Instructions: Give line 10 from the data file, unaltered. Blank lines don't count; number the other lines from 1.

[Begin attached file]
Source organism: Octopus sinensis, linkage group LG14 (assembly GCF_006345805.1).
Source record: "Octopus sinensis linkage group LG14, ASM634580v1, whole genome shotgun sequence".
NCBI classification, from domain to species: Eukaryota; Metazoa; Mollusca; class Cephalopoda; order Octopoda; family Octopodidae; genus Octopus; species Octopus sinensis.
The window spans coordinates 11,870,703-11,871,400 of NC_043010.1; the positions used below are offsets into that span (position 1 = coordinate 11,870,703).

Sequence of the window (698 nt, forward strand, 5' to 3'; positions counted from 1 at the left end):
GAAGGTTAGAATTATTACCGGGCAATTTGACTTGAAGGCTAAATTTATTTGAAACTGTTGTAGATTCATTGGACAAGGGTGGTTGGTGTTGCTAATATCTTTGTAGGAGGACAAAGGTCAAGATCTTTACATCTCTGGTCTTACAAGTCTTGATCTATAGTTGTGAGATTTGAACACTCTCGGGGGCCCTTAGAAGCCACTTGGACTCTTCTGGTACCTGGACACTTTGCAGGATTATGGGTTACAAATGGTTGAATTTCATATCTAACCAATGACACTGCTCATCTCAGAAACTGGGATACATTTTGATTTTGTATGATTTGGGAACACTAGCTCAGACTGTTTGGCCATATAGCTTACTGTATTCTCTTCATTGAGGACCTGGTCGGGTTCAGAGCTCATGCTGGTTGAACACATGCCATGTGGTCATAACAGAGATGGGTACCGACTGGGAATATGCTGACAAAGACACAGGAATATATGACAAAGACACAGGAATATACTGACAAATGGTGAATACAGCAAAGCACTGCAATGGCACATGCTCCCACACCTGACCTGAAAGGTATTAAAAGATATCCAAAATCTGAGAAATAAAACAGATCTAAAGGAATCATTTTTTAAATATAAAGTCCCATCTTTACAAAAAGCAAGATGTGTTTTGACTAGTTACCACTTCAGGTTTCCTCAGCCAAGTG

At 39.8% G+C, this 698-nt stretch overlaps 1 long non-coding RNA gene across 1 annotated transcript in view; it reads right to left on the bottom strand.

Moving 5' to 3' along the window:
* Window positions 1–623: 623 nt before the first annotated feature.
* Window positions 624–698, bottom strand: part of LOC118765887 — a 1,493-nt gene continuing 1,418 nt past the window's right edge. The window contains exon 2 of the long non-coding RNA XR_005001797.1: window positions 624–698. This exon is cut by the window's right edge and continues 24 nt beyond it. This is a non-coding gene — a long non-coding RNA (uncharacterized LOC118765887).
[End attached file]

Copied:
* Window positions 624–698, bottom strand: part of LOC118765887 — a 1,493-nt gene continuing 1,418 nt past the window's right edge. The window contains exon 2 of the long non-coding RNA XR_005001797.1: window positions 624–698. This exon is cut by the window's right edge and continues 24 nt beyond it. This is a non-coding gene — a long non-coding RNA (uncharacterized LOC118765887).